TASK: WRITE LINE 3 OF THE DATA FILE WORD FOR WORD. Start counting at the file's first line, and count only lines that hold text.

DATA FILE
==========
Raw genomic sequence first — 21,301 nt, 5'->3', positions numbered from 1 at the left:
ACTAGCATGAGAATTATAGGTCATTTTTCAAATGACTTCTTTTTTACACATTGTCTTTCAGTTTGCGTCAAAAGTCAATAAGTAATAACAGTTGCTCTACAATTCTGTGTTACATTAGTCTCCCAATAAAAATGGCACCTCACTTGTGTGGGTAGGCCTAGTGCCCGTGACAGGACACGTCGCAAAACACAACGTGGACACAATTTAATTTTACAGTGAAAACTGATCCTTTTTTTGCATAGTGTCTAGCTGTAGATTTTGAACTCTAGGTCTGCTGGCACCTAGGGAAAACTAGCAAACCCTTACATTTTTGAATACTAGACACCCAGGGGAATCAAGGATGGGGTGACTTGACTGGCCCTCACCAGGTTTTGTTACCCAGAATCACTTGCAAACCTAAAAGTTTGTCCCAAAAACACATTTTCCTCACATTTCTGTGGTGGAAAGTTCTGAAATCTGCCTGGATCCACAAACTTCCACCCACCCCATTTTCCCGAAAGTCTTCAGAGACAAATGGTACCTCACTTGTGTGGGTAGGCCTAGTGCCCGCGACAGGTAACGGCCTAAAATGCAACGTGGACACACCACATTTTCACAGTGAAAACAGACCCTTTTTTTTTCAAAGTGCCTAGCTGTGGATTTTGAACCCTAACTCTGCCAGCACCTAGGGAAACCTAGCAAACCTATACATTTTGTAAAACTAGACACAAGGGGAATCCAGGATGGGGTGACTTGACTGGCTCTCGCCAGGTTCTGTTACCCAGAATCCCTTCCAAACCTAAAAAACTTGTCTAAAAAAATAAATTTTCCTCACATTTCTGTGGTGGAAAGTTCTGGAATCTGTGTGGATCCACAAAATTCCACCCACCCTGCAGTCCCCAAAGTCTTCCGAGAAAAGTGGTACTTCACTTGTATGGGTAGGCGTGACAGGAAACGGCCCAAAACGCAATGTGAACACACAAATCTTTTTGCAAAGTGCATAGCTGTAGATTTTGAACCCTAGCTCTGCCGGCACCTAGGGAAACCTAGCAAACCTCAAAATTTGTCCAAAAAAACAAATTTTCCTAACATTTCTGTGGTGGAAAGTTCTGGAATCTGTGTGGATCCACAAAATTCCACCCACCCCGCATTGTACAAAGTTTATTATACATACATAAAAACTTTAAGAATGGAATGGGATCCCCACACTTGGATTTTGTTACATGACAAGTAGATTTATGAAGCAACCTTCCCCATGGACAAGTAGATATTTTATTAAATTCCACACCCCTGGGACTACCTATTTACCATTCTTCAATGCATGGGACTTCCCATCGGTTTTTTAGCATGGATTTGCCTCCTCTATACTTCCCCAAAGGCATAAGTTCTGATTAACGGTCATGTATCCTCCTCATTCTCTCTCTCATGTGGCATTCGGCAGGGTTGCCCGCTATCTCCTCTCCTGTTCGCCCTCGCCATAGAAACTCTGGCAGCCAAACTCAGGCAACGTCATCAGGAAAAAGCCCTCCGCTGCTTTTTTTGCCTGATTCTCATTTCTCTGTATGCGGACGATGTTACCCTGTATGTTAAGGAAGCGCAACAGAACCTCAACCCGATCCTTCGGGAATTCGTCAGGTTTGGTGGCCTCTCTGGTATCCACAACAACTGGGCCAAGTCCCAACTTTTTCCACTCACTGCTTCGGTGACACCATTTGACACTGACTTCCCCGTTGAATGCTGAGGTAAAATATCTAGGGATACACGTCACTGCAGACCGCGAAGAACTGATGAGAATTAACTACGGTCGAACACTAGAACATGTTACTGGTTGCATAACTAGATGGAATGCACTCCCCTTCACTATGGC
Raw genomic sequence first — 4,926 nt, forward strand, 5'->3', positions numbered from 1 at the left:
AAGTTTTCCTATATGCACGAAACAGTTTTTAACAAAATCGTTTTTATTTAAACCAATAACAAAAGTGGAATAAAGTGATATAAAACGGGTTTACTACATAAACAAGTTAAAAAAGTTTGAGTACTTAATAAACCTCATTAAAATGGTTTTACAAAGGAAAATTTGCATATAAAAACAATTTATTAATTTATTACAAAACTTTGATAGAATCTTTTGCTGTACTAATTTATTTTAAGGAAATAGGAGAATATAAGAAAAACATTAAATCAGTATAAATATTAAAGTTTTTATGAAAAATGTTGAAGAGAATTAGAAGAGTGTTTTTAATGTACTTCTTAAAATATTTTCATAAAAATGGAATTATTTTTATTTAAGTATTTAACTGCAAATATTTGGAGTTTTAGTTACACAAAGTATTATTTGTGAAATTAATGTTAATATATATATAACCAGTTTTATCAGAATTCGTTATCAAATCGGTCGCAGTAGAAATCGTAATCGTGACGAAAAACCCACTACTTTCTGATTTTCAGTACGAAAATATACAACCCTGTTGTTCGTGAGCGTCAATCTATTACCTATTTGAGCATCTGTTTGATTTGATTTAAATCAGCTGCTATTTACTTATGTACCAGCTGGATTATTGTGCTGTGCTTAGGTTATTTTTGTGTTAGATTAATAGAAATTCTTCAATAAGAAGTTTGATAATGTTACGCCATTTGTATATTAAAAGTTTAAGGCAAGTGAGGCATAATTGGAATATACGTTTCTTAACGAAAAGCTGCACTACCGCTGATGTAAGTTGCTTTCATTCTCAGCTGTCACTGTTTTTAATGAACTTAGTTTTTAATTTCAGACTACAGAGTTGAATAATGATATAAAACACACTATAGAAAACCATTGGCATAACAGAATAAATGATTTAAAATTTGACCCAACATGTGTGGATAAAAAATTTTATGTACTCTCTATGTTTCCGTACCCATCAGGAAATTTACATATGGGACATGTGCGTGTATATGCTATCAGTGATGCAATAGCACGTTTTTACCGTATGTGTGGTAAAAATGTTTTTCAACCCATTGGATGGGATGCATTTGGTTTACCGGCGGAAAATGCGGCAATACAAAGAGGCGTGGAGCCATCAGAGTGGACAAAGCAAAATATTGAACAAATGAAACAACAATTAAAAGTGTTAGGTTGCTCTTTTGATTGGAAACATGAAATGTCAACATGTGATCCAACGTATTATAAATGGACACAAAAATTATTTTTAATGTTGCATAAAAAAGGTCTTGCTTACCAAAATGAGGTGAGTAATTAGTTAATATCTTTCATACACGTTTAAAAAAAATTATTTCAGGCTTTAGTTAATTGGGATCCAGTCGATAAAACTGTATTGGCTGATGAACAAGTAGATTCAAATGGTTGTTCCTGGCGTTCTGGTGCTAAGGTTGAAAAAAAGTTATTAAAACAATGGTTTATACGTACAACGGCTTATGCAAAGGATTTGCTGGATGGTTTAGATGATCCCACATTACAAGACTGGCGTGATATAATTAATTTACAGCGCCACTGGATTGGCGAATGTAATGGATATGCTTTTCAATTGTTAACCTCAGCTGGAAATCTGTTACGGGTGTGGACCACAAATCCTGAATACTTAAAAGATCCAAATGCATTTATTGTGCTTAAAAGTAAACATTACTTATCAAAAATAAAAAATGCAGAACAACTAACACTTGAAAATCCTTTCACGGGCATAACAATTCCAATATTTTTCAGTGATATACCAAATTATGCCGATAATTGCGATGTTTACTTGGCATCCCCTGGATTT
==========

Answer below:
Raw genomic sequence first — 4,926 nt, forward strand, 5'->3', positions numbered from 1 at the left: